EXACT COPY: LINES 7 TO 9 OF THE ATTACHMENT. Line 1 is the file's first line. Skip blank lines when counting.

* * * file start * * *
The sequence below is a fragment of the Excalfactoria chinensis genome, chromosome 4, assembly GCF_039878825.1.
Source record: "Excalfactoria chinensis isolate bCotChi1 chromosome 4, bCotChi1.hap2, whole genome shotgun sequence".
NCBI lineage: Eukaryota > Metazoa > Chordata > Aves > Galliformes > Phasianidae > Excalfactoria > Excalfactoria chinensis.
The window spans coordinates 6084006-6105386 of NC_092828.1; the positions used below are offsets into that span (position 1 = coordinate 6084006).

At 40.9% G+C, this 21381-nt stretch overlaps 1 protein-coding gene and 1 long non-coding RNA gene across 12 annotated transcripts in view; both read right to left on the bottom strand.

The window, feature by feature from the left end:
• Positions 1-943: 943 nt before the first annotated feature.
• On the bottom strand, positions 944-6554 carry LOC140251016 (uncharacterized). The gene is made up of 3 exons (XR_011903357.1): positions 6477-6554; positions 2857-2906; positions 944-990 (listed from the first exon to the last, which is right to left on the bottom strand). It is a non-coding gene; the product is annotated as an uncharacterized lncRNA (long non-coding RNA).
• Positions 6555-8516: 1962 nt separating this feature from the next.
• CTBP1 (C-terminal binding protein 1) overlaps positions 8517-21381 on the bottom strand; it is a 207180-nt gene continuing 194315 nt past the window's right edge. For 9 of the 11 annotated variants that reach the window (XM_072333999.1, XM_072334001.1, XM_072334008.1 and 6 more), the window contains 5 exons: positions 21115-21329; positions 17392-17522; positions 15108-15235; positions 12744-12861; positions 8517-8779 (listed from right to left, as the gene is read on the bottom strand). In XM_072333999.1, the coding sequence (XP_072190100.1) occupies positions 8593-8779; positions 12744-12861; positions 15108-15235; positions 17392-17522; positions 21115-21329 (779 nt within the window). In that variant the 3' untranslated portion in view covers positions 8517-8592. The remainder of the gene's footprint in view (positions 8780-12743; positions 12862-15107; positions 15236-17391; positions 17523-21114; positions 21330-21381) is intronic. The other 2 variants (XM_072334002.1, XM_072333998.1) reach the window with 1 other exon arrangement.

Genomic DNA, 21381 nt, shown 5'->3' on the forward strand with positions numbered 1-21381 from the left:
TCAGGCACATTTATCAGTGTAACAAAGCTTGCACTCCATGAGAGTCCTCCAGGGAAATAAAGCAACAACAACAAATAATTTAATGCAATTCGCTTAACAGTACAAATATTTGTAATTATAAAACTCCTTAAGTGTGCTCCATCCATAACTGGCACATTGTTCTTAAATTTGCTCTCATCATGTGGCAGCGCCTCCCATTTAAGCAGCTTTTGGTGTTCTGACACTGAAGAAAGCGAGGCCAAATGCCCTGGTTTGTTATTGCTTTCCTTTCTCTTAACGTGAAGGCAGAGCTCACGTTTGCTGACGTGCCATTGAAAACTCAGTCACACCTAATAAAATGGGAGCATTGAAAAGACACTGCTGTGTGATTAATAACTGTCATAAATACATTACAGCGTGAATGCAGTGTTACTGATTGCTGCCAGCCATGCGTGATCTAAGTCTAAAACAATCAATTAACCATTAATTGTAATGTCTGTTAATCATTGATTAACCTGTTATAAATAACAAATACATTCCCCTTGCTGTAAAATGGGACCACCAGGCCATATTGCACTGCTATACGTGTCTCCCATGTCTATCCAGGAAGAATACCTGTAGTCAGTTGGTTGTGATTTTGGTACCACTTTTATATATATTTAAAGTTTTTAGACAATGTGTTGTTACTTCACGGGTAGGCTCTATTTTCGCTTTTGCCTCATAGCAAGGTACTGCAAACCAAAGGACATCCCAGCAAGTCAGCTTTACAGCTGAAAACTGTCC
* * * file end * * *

• Positions 1-943: 943 nt before the first annotated feature.
• On the bottom strand, positions 944-6554 carry LOC140251016 (uncharacterized). The gene is made up of 3 exons (XR_011903357.1): positions 6477-6554; positions 2857-2906; positions 944-990 (listed from the first exon to the last, which is right to left on the bottom strand). It is a non-coding gene; the product is annotated as an uncharacterized lncRNA (long non-coding RNA).
• Positions 6555-8516: 1962 nt separating this feature from the next.